Stanley Cohen: awarded Nobel prize in medicine for his discoveries of growth factorsBMJ 2020; 368 doi: https://doi.org/10.1136/bmj.m983 (Published 12 March 2020) Cite this as: BMJ 2020;368:m983
- Bob Roehr
- Washington, DC, USA
Newborn mice open their eyes in 12-14 days, but by injecting them with ground up salivary glands Stanley Cohen could get them to open earlier. “Every time I doubled the dose the length of time went down; I got them to open up as early as seven days.” Those experiments led him to identify epidermal growth factor, one of the foundational signalling molecules of biology, and to receiving the 1986 Nobel prize in medicine. His life was an unlikely journey, driven by hard work, good luck, and, above all, insatiable curiosity.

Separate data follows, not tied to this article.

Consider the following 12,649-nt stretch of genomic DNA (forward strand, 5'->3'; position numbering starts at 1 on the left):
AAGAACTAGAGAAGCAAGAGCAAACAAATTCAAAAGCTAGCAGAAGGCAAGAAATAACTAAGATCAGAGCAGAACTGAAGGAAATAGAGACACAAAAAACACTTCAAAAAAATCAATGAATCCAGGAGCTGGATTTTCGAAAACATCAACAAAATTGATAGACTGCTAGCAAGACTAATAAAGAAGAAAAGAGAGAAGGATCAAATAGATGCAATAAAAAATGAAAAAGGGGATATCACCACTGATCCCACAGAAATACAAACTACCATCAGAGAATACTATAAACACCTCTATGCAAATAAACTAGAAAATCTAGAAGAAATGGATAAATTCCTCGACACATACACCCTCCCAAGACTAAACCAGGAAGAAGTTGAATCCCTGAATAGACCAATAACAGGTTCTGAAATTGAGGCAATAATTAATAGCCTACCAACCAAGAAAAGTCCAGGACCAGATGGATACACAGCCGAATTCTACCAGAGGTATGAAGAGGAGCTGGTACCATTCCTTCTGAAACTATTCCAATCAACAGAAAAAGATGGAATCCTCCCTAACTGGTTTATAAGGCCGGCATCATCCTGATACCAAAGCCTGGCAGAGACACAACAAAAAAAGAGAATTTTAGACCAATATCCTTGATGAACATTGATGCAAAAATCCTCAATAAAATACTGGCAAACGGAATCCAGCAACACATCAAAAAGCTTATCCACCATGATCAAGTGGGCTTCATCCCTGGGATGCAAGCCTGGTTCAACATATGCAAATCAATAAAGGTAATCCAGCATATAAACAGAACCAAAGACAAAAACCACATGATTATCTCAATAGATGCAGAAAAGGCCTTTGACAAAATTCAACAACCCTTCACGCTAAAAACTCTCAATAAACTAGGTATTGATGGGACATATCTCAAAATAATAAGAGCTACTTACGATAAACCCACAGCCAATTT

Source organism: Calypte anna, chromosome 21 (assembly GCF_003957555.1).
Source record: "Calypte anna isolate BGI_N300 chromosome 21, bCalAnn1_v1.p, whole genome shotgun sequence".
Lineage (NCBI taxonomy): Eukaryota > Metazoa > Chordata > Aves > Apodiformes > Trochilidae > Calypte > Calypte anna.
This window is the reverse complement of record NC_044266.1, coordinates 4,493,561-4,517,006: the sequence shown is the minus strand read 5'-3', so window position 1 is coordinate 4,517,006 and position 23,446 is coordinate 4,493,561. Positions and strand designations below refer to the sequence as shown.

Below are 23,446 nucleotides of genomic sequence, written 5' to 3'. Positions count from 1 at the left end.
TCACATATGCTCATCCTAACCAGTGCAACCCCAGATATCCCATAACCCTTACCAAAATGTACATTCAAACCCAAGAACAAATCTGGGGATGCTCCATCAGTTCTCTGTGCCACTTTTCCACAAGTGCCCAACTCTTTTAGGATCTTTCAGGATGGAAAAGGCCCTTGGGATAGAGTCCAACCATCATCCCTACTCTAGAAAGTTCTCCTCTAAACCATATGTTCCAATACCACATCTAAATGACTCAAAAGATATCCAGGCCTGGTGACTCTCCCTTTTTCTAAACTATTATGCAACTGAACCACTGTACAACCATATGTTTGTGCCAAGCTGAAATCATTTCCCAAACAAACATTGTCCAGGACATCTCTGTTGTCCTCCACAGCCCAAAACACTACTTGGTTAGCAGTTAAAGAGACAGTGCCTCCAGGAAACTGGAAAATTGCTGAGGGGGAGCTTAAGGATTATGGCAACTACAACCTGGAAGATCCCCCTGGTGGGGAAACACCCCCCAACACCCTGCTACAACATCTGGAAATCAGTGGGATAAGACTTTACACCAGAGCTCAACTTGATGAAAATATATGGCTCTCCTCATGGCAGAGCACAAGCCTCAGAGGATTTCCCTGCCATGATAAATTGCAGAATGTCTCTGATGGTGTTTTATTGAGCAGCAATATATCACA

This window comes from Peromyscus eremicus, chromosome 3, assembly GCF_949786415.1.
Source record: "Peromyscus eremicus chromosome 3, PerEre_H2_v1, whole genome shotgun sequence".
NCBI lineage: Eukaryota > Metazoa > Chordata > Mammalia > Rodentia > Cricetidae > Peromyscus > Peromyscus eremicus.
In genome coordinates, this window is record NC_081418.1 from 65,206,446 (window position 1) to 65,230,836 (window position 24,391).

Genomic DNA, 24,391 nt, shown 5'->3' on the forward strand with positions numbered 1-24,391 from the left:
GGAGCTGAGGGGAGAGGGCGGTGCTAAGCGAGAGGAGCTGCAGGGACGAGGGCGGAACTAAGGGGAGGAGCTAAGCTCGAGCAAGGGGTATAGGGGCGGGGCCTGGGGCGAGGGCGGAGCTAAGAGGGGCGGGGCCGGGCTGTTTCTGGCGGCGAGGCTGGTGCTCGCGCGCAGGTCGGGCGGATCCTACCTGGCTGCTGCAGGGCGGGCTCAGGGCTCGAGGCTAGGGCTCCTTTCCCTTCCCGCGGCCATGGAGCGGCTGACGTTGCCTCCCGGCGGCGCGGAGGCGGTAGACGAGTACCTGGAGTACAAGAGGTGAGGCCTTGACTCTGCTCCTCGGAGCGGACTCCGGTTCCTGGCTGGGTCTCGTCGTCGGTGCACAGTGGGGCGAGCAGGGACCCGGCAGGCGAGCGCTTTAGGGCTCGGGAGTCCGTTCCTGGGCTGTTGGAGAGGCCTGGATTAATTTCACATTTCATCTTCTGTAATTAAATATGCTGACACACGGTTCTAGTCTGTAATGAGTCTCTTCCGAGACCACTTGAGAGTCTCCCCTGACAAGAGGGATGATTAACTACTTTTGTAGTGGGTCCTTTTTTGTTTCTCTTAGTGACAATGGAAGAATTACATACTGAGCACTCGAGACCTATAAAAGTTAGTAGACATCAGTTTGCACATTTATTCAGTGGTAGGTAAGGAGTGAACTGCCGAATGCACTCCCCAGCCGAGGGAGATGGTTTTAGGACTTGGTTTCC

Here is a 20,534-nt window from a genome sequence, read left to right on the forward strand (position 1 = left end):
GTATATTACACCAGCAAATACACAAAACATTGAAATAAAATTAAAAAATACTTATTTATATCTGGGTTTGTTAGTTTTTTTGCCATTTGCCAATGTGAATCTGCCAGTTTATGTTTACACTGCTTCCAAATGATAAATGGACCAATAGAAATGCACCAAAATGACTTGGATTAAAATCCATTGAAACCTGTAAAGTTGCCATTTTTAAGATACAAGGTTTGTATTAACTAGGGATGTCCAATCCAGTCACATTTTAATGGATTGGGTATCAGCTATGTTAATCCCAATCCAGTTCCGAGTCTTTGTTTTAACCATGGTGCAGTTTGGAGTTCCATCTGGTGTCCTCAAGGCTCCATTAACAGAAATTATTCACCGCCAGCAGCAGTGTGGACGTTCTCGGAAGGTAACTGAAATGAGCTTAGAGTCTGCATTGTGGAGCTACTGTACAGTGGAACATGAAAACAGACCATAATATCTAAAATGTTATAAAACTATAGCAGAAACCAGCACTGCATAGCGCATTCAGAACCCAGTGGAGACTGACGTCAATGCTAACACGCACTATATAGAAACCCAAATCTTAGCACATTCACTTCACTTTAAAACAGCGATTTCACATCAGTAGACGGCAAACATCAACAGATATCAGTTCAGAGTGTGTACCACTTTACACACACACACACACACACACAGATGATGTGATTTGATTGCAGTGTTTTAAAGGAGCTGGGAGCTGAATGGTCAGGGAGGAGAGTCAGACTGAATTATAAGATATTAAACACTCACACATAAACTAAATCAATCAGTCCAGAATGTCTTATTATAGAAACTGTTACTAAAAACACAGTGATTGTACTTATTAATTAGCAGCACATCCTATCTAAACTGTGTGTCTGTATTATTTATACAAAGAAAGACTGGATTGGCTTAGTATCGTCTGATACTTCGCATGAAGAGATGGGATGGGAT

Early life and career
Cohen’s family story mirrored that of countless other Jewish immigrants to New York City in the early 20th century, who saw public education as a way to improve their lot. He excelled in high school and, because it was free, attended city run Brooklyn College during the Depression, graduating in 1943. A childhood bout of polio left him with a pronounced limp, which never slowed him down. It did, however, keep him from being drafted during the second world war.
“Biologists were never going to get anywhere by describing what a cell looks like—you have to know the chemistry to explain the biology,” Cohen told this reporter in an extended …